The act of thinking, Langdon suspected, was exactly what Teabing wanted him to do. That’s why he handed me the cryptex. So I could feel the weight of my decision. The British historian hoped the touch of the Grand Master’s cryptex would make Langdon fully grasp the magnitude of its contents, coaxing his academic curiosity to overwhelm all else, forcing him to realize that failure to unlock the keystone would mean the loss of history itself.

With Sophie at gunpoint across the room, Langdon feared that discovering the cryptex’s elusive password would be his only remaining hope of bartering her release. If I can free the map, Teabing will negotiate. Forcing his mind to this critical task, Langdon moved

slowly toward the far windows … allowing his mind to fill with the numerous astronomical images on Newton’s tomb.

You seek the orb that ought be on his tomb. It speaks of Rosy flesh and seeded womb.

Turning his back to the others, he walked toward the towering windows, searching for any inspiration in their stained-glass mosaics. There was none.

Place yourself in Saunière’s mind, he urged, gazing outward now into College Garden. What would he believe is the orb that ought be on Newton’s tomb? Images of stars, comets, and planets twinkled in the falling rain, but Langdon ignored them. Saunière was not a man of science. He was a man of humanity, of art, of history. The sacred feminine … the chalice … the Rose … the banished Mary Magdalene … the decline of the goddess … the Holy Grail.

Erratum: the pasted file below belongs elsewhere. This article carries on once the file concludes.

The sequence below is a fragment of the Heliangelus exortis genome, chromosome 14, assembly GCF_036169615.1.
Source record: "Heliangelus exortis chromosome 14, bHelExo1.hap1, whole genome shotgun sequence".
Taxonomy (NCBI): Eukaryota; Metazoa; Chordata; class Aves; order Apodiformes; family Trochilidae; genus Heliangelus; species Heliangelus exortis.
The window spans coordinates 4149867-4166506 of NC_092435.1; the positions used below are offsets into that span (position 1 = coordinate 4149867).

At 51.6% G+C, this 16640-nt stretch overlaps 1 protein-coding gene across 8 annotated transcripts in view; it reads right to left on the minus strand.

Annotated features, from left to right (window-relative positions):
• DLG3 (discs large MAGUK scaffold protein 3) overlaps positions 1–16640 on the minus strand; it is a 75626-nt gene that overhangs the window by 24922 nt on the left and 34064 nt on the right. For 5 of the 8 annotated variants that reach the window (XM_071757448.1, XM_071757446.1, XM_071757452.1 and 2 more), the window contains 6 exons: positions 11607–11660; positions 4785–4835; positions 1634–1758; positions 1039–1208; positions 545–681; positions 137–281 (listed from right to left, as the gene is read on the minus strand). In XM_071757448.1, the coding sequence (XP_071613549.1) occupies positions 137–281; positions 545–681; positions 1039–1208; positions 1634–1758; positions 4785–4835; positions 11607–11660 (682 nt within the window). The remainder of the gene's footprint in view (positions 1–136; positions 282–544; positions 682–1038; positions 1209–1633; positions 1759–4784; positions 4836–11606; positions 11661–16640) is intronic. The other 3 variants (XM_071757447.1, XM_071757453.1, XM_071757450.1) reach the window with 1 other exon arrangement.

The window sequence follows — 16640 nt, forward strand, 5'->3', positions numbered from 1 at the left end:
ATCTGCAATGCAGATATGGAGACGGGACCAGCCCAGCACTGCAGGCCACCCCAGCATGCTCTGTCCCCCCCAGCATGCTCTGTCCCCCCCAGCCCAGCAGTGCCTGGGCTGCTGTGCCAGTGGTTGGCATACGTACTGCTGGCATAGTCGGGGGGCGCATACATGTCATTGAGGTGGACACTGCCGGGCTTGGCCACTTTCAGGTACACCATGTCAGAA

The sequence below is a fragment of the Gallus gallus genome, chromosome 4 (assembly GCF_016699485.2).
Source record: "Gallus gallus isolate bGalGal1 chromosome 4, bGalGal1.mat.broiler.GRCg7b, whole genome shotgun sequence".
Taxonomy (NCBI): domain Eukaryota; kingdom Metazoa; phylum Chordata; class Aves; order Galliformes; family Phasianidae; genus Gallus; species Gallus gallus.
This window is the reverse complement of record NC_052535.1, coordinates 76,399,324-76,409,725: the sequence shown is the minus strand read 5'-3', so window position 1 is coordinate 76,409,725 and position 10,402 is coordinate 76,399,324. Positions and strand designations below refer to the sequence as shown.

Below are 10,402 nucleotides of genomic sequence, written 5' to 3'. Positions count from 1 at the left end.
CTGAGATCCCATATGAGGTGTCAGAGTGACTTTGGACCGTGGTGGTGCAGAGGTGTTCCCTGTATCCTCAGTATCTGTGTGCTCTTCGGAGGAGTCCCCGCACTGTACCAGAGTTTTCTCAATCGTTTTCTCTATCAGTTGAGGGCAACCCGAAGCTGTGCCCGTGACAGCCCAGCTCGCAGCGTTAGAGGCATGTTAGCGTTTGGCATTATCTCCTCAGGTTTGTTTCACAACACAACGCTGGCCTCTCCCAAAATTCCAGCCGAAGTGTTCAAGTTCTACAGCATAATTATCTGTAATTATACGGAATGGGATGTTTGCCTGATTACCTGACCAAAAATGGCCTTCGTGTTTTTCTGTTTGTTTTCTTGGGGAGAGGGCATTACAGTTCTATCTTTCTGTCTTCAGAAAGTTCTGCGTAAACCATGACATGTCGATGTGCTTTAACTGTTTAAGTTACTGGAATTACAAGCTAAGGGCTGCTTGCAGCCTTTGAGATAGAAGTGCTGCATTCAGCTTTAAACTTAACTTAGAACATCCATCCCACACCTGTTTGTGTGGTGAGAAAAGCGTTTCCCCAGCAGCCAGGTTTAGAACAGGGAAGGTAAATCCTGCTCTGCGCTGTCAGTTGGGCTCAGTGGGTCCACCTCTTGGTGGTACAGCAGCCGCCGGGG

Legend had always portrayed the Grail as a cruel mistress, dancing in the shadows just out of sight, whispering in your ear, luring you one more step and then evaporating into the mist.

Gazing out at the rustling trees of College Garden, Langdon sensed her playful presence. The signs were everywhere. Like a taunting silhouette emerging from the fog, the branches of Britain’s oldest apple tree burgeoned with five-petaled blossoms, all glistening like Venus. The goddess was in the garden now. She was dancing in the rain, singing songs of the ages, peeking out from behind the bud- filled branches as if to remind Langdon that the fruit of knowledge was growing just beyond his reach.